The blog Greater Greater Washington reports that the D.C. Metro is considering a change to the way it labels platform signs. The way things are now, Metro signs show a line's terminal station. So if you're riding the Blue line from downtown D.C., you can choose between heading toward Franconia-Springfield in one direction, and Largo Town Center in another. That's great if you're going to one of those two stations, or if you use the Metro everyday, but otherwise it's not terribly intuitive.
Metro is studying a change toward a more directional format. Instead of heading toward Largo, you'd be heading eastbound. And instead of going toward Franconia-Springfield, you'd be heading westbound. That makes things a bit clearer for those with a general sense of where they're going. But again, if the goal is to make things simple for novice riders, the directional system has the potential for confusion, too.
There may be no such thing as the perfect transit platform terminology—indeed, urban way finding in general is a bit more art than science—and evidently there's no universal best practice, either. A quick survey of some of the country's (and world's) biggest transit systems suggests that each adopts its own particular platform style. We've collected a few prominent ones below.
Terminal Stations: D.C. is certainly not alone in using a line's terminal stations to define its platform signs. San Francisco's BART does the same, as do many other systems. Again, the biggest problem with this style is that it requires riders to know the names of two stops: their own destination and the line's ultimate terminal. That's not exactly as hard as cramming for the SATs, but for new riders already overwhelmed by a strange system, it is an additional burden. The problem can be relieved significantly with line maps placed under the main sign, as D.C. itself has done of late. Referencing high-profile intermediate stations, as Munich does, can also help.
City Geography: One alternative (or supplement) to the use of terminal stations on platform signs is describing some element of city geography. The New York City subway, for instance, uses "Uptown" and "Downtown" to indicate the direction of a line, often accompanied by the borough where the train ultimately ends. This style certainly works for New Yorkers, but it's easy to see how it could trip up a visitor. If you're under the impression that your Times Square hotel is downtown, for instance, that could pose a problem when trying to get home from somewhere even further downtown. Then again, getting lost on the New York subway as a tourist is a rite of passage, and who is the MTA to deny that to anyone?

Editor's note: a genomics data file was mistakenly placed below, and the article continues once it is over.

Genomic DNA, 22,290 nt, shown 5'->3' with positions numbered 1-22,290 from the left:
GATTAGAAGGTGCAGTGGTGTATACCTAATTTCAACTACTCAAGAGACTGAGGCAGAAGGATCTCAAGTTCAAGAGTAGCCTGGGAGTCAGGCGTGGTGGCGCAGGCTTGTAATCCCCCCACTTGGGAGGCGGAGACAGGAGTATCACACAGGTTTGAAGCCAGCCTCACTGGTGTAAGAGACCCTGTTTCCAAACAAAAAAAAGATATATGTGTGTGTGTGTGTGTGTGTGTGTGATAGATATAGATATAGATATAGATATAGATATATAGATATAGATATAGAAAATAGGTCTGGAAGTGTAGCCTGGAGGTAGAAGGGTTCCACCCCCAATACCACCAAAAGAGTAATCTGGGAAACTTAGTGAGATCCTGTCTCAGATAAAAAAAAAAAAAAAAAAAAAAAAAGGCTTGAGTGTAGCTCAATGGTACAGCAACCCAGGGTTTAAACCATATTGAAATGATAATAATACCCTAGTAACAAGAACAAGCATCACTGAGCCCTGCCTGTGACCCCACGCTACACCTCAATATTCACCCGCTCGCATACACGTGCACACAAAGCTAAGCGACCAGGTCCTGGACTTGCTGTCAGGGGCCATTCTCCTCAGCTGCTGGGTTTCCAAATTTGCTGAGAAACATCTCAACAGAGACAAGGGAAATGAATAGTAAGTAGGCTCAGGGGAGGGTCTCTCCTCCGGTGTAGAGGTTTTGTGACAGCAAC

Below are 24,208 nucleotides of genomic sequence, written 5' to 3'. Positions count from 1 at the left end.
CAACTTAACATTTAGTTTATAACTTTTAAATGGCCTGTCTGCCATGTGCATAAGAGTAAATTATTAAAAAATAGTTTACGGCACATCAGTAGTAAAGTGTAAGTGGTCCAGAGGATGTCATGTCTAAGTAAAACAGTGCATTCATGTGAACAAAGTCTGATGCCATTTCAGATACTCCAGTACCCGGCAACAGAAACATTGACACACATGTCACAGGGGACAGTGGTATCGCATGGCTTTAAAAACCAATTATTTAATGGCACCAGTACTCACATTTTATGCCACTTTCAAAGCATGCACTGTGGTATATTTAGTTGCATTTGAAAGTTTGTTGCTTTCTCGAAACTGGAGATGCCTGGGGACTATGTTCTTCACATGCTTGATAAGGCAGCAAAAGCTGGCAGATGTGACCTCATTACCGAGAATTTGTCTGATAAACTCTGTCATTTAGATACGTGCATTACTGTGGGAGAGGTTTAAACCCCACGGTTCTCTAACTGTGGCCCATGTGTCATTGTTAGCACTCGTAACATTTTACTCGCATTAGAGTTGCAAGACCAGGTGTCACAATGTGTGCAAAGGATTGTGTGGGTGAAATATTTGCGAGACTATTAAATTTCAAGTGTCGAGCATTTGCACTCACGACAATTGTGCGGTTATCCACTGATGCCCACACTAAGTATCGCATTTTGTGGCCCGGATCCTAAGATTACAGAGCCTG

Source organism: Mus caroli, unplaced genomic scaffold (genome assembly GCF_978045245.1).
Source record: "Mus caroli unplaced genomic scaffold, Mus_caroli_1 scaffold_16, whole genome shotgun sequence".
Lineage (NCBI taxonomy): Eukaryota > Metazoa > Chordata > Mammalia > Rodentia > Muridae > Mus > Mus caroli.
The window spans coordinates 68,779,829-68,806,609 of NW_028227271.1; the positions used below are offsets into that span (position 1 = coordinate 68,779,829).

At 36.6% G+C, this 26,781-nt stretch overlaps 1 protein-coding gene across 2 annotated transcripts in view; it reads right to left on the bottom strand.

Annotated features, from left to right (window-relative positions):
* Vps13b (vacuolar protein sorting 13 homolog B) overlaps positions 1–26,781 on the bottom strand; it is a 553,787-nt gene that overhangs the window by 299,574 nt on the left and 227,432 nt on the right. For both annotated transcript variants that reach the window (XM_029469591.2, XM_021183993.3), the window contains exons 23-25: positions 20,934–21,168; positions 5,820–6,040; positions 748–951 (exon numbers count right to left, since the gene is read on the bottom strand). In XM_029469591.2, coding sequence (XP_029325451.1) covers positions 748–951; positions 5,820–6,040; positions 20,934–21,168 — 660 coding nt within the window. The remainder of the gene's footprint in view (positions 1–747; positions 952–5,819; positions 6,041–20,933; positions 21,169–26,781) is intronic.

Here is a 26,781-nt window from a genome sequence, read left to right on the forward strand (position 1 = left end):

Metro Geography: Some transit systems expand far enough outside the core that they can use metro-area geography to direct riders at the platform. Take the MBTA, for instance, where the signage indicates "Inbound" or "Outbound," depending on whether or not a traveler is moving away from or toward the Boston city center. This style would only seem to work for radial systems that spiral out from some central location—in this case, downtown Boston—and, like the city geography style, it could confuse non-natives. And frankly, if you're from, say, Cambridge, it's maybe a little insulting to be considered "out"?
Directional/Cardinal: The directional signage system being considered by D.C. is already used in Atlanta's MARTA system, which shows riders that a train is heading westbound, northbound, etc. (below). One quick look at the Spartan MARTA system makes clear why this works: Some lines travel (more or less) entirely east to west, and others go (more or less) entirely north to south. That's just not the case in Washington, where single lines travel in multiple directions. The Red Line from Shady Grove, for example, goes south for a while, then east for a bit, then due north the rest of the way. In that sense, such a change seems even more potentially confusing that the current terminal station signs.
Bingo Style: That's probably not the preferred nomenclature for such signs, but the bingo style used by the Tokyo Metro (and, to some extent, the Paris Metro) pairs a letter representing the line with a number representing a station. That makes finding a destination a simple matter of counting. So if you're at the Azabu-juban stop on the Namboku line (N4) and want to reach the Ichigaya stop on the same line (N9), you simply look for the N platform with increasing numbers, and avoid the one with decreasing digits. The Tokyo Metro has effectively eliminated memorization from the entire process. When your system map looks like this, your signage better be as clear as possible.
There are your platform signage options, D.C. We hope you find where you're going.
Thanks to transit map whiz Cameron Booth for his guidance (so to speak) on the subject. For Booth's money, the Paris Metro platform signage is best.